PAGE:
STARGATE UNIVERSE is the third television series to spin off from the movie Stargate. It concerns a mismatched group of explorers, soldiers and civilians trapped aboard an Ancient vessel billions of light years away from Earth with no way of returning home. What sets this series apart is its darker tone, younger cast, and much more kinetic feel. The characters barely know each other let alone like each other, and spend a lot of time in the opening story hurling accusations and blame for their dire circumstances. The whole thing feels like a mash-up of STARGATE: ATLANTIS and LOST IN SPACE, with maybe a little STAR TREK: VOYAGER (but let’s hope not much).
Kicking off a new series with edgy characters who bicker endlessly is a risky gambit to attract viewers, but my hat is off to the-powers-that-be for not serving up a simple retread. Diehard STARGATE fans will need to get used to this status quo, but there’s a chance that newcomers to the franchise will be intrigued. The gloomy lighting and quick-cut editing make the series feel more action-packed than it actually is. The premiere opened with a mad scramble through a stargate as the characters fled an alien assault with no idea where they were landing. The group was not designated to venture off-world, and thus are ill-suited to be stranded aboard an alien starship. For instance, there is no doctor, only a flustered medic (Alaina Huffman, who played Black Canary on SMALLVILLE). The expedition’s top scientist and self-proclaimed leader, Dr. Nicholas Rush (Robert Carlyle), has absolutely no people skills whatsoever. (Picture Dr. McKay without the personal magnetism.) Despite his discomfort with others, Rush repeatedly stresses the need for him to be the leader, while seeming dumbfounded as to why his tremendous intellect has not cowed the Ancient starship into returning them home. The frosty Rush is counterbalanced by the appealing civilian consultant Eli Wallace. Normally, I despise the “boy genius” archetype, but David Blue works overtime to make sure his character doesn’t come across as an insufferable Wesley Crusher-type. The mostly-youthful cast feels like a transparent attempt to appeal to a younger demographic, but SG-1’s Richard Dean Anderson, Amanda Tapping and Michael Shanks hitch a ride to ease the transition for veteran viewers. Lieutenant Scott (Brian J. Smith) seems too baby-faced to lead the military contingent, so it’s a good thing that Colonel Young (Louis Ferreira) survived to take over as the no-nonsense father figure. It remains to be seen who will fill the matriarch role, although my money is on Ming Na‘s IOA rep, Camille Wray. Poor Ming had no real role in the premiere, but I’m sure this will be remedied when it makes more sense for her character to step forward. (BTW, want proof SGU is still courting its core audience of SF geeks? Here it is: Chloe (Elyse Levesque), the politician’s hot daughter, actually talks to husky “math boy” Eli!)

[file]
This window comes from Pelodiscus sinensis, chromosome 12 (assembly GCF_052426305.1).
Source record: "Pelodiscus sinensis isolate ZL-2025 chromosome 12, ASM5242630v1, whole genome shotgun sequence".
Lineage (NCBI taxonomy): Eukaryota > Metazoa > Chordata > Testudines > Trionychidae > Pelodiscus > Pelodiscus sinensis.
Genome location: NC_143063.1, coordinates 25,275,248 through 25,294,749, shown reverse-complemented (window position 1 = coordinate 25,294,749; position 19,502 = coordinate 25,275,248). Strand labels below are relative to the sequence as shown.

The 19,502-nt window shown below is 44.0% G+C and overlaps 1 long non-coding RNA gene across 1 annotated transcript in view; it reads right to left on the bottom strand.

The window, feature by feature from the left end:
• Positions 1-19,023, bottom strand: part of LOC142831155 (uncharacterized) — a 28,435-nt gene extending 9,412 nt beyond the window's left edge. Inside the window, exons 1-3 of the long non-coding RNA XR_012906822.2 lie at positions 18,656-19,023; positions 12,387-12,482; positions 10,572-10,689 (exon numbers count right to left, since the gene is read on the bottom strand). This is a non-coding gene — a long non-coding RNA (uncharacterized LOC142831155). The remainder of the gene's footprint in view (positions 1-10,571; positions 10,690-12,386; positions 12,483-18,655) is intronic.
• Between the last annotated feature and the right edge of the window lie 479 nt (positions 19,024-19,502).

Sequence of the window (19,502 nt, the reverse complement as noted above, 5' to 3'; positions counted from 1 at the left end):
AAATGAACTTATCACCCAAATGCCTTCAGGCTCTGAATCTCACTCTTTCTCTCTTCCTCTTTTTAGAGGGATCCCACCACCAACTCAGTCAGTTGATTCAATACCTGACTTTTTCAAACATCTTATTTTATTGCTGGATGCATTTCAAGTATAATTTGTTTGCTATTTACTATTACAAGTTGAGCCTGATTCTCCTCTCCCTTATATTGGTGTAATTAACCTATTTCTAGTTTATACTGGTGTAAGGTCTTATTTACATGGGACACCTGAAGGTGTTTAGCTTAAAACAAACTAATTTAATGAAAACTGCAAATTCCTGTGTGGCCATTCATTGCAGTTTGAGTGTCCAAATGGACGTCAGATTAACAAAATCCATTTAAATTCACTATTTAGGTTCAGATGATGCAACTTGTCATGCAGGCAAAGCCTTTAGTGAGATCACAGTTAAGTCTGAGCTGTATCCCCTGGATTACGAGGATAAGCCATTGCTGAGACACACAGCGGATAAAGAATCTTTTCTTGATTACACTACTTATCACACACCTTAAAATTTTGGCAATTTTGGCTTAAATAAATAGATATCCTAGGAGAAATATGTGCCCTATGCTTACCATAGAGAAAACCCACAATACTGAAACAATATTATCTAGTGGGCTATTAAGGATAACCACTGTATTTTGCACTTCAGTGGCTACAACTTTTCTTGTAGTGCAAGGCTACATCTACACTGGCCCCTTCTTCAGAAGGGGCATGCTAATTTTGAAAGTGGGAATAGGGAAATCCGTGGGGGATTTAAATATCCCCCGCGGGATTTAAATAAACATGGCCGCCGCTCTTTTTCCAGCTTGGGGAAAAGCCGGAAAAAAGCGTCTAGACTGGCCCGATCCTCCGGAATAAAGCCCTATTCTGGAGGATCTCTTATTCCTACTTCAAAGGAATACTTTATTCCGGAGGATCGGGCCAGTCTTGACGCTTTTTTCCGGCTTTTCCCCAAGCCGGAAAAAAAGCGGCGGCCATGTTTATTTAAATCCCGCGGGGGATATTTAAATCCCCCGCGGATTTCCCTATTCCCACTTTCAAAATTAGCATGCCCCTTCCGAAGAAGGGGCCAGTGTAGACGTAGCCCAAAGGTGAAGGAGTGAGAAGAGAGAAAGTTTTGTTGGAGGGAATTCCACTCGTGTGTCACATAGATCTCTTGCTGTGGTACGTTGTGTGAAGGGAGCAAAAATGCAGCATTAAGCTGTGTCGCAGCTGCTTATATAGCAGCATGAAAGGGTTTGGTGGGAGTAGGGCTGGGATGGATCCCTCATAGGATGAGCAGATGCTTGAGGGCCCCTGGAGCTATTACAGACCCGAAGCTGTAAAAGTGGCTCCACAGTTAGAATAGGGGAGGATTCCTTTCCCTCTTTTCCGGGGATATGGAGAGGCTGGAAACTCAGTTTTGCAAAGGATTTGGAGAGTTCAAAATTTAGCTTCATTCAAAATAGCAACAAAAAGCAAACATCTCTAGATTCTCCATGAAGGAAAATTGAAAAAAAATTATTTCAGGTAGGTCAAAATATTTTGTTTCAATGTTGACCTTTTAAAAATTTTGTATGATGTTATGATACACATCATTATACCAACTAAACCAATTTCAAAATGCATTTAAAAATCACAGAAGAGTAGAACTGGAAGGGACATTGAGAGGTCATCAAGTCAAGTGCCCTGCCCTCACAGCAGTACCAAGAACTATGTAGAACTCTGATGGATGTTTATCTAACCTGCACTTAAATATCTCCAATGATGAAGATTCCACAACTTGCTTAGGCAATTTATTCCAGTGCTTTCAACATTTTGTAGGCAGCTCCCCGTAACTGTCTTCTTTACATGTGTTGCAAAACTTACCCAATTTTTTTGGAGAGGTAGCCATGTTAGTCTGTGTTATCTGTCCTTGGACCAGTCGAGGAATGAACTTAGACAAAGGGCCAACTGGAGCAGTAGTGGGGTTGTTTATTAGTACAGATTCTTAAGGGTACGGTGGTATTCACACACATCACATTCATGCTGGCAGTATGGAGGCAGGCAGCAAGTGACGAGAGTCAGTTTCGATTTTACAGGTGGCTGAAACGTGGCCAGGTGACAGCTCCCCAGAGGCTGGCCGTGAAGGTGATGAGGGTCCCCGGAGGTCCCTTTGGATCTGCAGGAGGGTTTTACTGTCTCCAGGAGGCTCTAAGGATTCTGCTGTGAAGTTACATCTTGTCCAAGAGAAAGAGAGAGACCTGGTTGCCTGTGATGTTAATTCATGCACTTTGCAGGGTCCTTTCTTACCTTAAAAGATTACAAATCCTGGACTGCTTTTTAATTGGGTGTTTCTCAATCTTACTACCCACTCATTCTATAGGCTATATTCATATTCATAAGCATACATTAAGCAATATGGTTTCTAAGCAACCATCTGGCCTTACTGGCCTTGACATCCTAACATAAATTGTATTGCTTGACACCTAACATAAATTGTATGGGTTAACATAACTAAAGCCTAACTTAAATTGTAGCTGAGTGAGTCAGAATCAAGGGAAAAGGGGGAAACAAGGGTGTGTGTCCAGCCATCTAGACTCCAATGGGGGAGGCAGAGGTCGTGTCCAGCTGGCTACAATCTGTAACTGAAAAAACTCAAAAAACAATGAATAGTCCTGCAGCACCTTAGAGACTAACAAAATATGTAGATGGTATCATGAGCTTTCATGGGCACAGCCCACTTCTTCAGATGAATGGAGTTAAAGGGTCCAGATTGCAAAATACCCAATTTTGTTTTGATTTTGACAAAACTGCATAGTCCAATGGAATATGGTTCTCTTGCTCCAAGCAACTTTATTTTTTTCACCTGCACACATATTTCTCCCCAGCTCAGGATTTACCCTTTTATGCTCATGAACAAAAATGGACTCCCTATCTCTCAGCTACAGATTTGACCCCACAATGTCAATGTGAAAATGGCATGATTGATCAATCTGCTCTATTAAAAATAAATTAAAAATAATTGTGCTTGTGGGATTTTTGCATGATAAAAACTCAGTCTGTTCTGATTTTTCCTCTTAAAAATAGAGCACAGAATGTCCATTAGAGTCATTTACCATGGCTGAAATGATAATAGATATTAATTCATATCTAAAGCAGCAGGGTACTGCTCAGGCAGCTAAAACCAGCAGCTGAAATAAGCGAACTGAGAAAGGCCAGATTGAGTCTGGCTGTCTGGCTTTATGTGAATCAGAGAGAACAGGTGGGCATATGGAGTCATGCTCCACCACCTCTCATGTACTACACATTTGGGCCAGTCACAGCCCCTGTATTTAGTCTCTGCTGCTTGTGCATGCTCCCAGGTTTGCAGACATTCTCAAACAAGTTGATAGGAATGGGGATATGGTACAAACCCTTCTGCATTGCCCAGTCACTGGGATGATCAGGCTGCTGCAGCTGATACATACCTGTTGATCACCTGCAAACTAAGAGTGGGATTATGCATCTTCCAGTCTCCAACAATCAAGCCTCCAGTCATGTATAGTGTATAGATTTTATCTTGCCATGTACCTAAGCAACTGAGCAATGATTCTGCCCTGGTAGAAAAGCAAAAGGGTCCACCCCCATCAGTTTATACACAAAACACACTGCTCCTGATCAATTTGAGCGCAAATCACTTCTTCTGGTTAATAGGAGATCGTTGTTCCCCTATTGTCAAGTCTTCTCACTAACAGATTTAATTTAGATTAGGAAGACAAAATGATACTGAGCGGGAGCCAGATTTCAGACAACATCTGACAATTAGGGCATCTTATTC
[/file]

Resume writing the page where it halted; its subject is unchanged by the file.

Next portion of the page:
Despite being a roomy two hours long, the premiere suffered from the usual pilot-itis: It sketched in a multitude of characters but spent more time establishing their situation and piling up problems. The most immediate of those problems was finding enough breathable air to avoid dying before they can strangle each other. Do audiences want to watch 20 episodes of a bunch of strangers arguing with each other? Realistically, no, so I’m sure the survivors will jell eventually – and the huge crowd of people aboard promise lots of red shirts to make the stakes seem high each week. The Ancients’ ship is called Destiny; let’s hope SGU doesn’t sink under the burden of its own density.